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  5. This is a good discussion, nice post P. Long. It seems to me that he is comparing the parables to Aesop’s Fables. What I mean by this is that none of Aesop’s Fables do not have a destinct proposition or purpose for each story. So he is saying that each reader can take a different meaning from the story. But the thing I do not understand is that each person will take away the same essence of the meaning, but with their own world view attached to it. You see the story of the Crow and the pitcher involves, (as many of us may know) a Crow trying to get a drink of water from a pitcher. But, he cannot reach it because the water is to low. So the crow goes on to pickup pebbles and drop them in until the he can reach the water. Now we all take away the concept of, “keep working and your efforts will pay off.” But some one will also take the idea of problem solving. Now, both are variations of the same resolve I would say, but it is the same idea. Most parables from my perspective are the same way. I think often times we see varience in the resolution when people look into the historical context of the parable. But there really isn’t a difference, we just percieve the lesson as odd, or profound because it hasn’t been communicated to us that way.

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    • “Aesop’s Fables” Yes, but a fable can only have one point, and it is included in the story itself. Rarely does Jesus give us “the moral of the story”, and when he does, it is not always clear what he means (check out the wedding banquet in Matthew 22).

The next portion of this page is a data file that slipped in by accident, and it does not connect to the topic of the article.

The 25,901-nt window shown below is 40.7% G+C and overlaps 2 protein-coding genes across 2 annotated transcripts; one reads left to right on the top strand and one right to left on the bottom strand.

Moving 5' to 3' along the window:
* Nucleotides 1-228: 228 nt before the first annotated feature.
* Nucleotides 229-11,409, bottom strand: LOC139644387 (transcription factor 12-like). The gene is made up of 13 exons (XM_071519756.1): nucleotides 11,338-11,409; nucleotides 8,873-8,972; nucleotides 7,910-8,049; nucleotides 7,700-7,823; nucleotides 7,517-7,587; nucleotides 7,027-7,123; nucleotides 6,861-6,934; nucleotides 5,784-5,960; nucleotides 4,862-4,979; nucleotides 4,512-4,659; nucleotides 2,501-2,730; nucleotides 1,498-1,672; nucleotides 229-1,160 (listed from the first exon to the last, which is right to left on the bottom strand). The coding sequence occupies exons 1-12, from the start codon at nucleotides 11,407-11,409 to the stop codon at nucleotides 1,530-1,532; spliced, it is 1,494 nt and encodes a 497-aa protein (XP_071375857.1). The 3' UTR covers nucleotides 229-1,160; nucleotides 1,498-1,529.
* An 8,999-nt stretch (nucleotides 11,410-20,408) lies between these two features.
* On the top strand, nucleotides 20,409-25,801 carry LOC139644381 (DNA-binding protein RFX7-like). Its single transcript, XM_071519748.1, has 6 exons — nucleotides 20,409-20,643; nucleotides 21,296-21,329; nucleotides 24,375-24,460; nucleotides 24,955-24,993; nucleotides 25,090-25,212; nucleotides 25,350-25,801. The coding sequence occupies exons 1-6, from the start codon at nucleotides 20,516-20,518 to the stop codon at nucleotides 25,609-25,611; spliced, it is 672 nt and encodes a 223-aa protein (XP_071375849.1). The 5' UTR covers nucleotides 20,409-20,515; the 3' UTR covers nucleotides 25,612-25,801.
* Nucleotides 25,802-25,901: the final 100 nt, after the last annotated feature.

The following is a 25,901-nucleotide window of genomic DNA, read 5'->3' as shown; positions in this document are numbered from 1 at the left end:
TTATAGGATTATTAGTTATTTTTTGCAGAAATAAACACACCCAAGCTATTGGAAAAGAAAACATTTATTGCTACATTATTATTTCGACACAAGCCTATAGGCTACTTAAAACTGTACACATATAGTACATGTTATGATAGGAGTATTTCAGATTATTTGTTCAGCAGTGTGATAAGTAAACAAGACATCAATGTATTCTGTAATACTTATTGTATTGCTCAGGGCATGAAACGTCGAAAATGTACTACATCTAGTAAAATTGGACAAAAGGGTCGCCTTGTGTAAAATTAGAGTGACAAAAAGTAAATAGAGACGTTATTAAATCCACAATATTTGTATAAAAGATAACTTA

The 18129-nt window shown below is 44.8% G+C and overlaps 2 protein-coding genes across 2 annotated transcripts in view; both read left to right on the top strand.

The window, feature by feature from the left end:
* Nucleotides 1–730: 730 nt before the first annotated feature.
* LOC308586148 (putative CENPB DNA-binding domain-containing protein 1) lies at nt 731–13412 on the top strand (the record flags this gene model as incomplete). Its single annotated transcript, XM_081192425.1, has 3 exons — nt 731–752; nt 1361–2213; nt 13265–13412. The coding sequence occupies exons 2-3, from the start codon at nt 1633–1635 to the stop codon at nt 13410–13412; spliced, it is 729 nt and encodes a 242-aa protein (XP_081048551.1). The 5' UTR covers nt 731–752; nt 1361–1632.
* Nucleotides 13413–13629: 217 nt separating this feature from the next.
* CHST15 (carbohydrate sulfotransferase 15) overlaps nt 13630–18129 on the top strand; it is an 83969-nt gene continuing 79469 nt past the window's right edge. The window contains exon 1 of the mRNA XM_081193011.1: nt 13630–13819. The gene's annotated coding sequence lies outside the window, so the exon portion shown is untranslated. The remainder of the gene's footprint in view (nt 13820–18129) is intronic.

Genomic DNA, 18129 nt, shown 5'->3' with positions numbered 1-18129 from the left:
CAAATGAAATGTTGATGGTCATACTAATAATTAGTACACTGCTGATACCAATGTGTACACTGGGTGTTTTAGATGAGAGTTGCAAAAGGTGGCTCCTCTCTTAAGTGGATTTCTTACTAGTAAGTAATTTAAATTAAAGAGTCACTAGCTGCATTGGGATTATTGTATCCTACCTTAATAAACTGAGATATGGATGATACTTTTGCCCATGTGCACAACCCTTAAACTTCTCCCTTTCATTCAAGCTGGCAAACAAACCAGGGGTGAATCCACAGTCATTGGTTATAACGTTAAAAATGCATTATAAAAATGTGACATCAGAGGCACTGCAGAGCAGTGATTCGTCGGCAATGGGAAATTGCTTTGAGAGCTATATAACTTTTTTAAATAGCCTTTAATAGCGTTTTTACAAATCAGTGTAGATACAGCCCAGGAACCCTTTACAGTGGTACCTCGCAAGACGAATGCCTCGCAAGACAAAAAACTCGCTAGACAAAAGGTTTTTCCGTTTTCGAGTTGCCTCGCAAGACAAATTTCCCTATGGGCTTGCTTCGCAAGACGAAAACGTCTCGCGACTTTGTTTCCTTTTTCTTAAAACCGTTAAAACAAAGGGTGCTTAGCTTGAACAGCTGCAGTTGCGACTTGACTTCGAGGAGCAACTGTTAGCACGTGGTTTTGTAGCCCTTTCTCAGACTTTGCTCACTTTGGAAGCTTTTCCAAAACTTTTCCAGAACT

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  6. Like I said in my previous post, I beleive that there can only be one true meaning to what is being said in these parables, but I believe that they each can have different applications. I really liked how Joe P. compared it to listening to a sermon. We all hear the same sermon, or read the same parable, but each one of us might come away with a completely different application depending on where we are and what is going on in our lives at that specific time. I do believe that we can interpret a passage a different way each time we read it depending again, on where we are at in our lives. I still believe though that we should be looking at these parables from Jesus’ perspective when he orginially told them.

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  7. Nice job bringing in Aesop’s Fables Jed – Classy!

    Plong is right about the intent of the authors is Christological – to point to the life of Christ. It interesting to see topics like these be played out. Here we are talking about the meaning of parables, and I think in one sense, there really is one distinct meaning of the passage, a major theme that the author believed Jesus was conveying. HOWEVER, once the questions come to application or revelation to the reader, the opportunity for multiple applications [“new” truths we have yet to see in a particular passage] exists. At a conference this summer, the theme of the conference was New Song. It’s whole goal of the conference was to encourage people in ministry to seek fresh experiences of ancient truths. For example, if in my life before I’ve realized this truth of God being sovereign, but it’s been awhile since I’ve experienced it… the next time I come in contact with that truth it could be in a totally unexpected way but the Spirit can reaffirm that truth to/for me.